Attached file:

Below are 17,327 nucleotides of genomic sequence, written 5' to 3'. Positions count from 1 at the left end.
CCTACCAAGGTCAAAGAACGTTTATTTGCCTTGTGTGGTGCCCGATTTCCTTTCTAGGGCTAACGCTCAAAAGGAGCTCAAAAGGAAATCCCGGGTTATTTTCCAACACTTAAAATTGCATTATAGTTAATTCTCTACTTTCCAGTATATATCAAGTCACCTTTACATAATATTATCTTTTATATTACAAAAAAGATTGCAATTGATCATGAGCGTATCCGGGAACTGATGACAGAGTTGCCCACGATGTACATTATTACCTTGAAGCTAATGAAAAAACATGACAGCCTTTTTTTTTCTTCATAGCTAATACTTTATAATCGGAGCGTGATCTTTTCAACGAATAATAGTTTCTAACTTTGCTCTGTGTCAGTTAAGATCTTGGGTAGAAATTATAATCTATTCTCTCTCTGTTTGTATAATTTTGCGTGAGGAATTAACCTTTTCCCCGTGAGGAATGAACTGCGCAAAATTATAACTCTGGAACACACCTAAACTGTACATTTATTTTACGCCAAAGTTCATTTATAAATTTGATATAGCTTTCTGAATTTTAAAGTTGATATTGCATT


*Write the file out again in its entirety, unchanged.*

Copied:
Below are 17,327 nucleotides of genomic sequence, written 5' to 3'. Positions count from 1 at the left end.
CCTACCAAGGTCAAAGAACGTTTATTTGCCTTGTGTGGTGCCCGATTTCCTTTCTAGGGCTAACGCTCAAAAGGAGCTCAAAAGGAAATCCCGGGTTATTTTCCAACACTTAAAATTGCATTATAGTTAATTCTCTACTTTCCAGTATATATCAAGTCACCTTTACATAATATTATCTTTTATATTACAAAAAAGATTGCAATTGATCATGAGCGTATCCGGGAACTGATGACAGAGTTGCCCACGATGTACATTATTACCTTGAAGCTAATGAAAAAACATGACAGCCTTTTTTTTTCTTCATAGCTAATACTTTATAATCGGAGCGTGATCTTTTCAACGAATAATAGTTTCTAACTTTGCTCTGTGTCAGTTAAGATCTTGGGTAGAAATTATAATCTATTCTCTCTCTGTTTGTATAATTTTGCGTGAGGAATTAACCTTTTCCCCGTGAGGAATGAACTGCGCAAAATTATAACTCTGGAACACACCTAAACTGTACATTTATTTTACGCCAAAGTTCATTTATAAATTTGATATAGCTTTCTGAATTTTAAAGTTGATATTGCATT